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Wednesday, Oct 28, 2020

Boris Johnson vows historic overhaul of visa system to accommodate Hongkongers under national security law

Prime minister says if Beijing acts, Britain will have ‘no choice but to uphold our profound ties of history and friendship with the people of Hong Kong’. Foreign Secretary Dominic Raab lobbies Five Eyes allies to ‘share burden’ of possible Hong Kong exodus

British Prime Minister Boris Johnson has promised Hongkongers “one of the biggest changes in our visa system in British history” if Beijing pushes through the national security law, he wrote in an op-ed published in the South China Morning Post and The Times of London on Wednesday.

In his first direct message to the former British colony amid the recent political furore, Johnson acknowledged that “many people in Hong Kong fear their way of life … is under threat” since the National People’s Congress proposed the law last month.
“If China proceeds to justify their fears, then Britain could not in good conscience shrug our shoulders and walk away; instead we will honour our obligations and provide an alternative,” Johnson said.

“Britain would … have no choice but to uphold our profound ties of history and friendship with the people of Hong Kong.”

Under the new British government plan – which will be put in place when Beijing formally enacts the law – every one of the 3 million Hongkongers who qualify for a British National (Overseas) passport and their dependents could relocate to the United Kingdom to stay and work or study for extendable periods of 12 months, creating a path to citizenship.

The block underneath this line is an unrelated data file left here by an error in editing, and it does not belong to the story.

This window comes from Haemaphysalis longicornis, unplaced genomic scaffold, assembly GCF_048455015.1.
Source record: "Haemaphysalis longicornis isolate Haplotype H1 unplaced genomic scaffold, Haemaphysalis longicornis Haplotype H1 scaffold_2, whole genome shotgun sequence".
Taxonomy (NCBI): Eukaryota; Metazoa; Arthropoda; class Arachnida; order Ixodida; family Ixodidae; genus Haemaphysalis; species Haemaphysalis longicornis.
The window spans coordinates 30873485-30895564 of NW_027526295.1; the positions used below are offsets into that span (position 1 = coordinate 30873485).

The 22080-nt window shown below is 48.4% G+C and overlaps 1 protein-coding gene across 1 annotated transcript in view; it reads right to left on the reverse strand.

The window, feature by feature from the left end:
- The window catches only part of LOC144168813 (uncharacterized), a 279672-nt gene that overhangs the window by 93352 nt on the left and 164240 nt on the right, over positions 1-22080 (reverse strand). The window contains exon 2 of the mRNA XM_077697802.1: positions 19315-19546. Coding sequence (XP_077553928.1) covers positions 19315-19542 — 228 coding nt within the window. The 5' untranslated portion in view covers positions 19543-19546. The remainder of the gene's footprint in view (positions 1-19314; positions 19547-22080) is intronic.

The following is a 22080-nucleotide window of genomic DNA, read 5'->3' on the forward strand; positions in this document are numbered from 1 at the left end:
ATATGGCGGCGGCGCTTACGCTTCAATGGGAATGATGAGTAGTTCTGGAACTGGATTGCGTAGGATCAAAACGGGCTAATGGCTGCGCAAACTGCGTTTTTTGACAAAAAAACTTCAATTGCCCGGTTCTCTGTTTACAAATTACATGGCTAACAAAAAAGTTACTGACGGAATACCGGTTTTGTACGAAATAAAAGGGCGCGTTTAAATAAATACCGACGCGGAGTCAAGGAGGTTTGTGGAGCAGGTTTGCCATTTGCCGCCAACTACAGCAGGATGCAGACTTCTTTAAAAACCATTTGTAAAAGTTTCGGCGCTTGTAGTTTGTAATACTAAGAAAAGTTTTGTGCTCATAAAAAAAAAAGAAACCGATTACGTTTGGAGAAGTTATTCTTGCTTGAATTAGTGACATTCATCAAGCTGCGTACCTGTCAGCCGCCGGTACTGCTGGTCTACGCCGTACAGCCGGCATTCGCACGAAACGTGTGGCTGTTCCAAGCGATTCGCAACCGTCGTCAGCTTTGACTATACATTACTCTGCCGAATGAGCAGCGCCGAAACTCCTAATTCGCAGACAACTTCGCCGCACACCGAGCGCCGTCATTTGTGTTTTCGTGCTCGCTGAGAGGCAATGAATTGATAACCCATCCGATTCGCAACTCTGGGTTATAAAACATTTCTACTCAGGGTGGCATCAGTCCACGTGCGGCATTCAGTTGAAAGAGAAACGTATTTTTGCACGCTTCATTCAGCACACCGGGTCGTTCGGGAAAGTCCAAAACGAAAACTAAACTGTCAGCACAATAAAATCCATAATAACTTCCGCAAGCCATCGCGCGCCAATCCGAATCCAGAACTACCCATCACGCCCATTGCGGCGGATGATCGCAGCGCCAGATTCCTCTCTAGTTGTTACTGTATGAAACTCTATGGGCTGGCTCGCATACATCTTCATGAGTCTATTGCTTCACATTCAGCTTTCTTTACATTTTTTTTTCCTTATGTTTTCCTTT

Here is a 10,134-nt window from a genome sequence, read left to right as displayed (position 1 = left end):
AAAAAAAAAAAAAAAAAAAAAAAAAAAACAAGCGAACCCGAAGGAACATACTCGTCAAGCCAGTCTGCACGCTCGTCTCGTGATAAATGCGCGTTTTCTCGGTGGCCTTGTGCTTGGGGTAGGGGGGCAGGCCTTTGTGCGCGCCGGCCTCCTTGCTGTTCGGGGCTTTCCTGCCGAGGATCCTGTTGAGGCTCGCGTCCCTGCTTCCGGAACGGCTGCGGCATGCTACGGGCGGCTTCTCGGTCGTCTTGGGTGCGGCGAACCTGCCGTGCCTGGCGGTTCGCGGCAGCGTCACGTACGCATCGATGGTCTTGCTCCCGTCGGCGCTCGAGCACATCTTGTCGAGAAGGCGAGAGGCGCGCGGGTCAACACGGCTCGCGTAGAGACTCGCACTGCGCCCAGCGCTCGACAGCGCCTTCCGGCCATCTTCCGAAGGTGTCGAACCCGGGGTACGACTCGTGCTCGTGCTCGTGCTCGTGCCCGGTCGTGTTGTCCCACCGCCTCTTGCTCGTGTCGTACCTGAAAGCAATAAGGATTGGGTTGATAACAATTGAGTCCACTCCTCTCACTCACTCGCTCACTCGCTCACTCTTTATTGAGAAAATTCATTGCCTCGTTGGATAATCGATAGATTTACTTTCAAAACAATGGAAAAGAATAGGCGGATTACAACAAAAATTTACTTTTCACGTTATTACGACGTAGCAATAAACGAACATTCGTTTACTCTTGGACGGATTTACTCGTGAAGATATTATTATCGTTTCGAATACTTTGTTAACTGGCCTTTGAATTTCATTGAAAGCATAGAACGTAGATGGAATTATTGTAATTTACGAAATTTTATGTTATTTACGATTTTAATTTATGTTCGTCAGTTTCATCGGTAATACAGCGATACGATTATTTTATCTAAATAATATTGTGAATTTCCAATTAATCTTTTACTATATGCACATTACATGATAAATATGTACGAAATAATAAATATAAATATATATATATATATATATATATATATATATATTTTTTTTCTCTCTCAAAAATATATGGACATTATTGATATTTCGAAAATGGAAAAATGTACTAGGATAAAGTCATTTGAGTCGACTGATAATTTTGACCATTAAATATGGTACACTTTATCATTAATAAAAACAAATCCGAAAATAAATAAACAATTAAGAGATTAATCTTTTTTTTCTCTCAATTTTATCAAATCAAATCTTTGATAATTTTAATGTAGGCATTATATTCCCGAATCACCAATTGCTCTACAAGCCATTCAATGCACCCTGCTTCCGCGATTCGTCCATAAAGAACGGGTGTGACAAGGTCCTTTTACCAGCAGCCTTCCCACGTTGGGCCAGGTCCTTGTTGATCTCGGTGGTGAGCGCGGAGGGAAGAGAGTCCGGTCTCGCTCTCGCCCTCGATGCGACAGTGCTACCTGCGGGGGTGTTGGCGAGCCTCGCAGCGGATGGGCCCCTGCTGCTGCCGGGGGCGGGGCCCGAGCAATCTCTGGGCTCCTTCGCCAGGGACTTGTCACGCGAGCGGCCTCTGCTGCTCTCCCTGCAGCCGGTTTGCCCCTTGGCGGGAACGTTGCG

“This would amount to one of the biggest changes in our visa system in British history,” Johnson said. “If it proves necessary, the British government will take this step and take it willingly.”

According to Johnson, Beijing’s moves on Hong Kong are in contradiction to what makes the city successful, and fall short of the standard expected of China’s increasingly important role in the international community.

“Hong Kong succeeds because its people are free. They can pursue their dreams and scale as many heights as their talents allow,” he said. The new law, however, would “curtail its freedoms and dramatically erode its autonomy”.

“I also struggle to understand how the latest measure might ease tensions in Hong Kong,” Johnson said. “I still hope that China will remember that responsibilities go hand in glove with strength and leadership. As China plays a greater role on the international stage – commensurate with its economic prowess – then its authority will rest not simply on its global weight but on its reputation for fair dealing and magnanimity.”

Johnson also hit back at what he called Beijing’s “false allegations – such as claiming that the UK somehow organised the protests”, or attempts to cast doubt over the Sino-British Joint Declaration, which London says is a legally binding international treaty, a claim that Beijing denies.

Amid roaring demands for readjusting British-China relations among his Conservative Party members, Johnson attempted to convey a message of calmness and reassurance to Beijing.

“Britain does not seek to prevent China’s rise,” he said. “On the contrary we will work side-by-side on all the issues where our interests converge, from trade to climate change. We want a modern and mature relationship, based on mutual respect and recognising China’s place in the world.”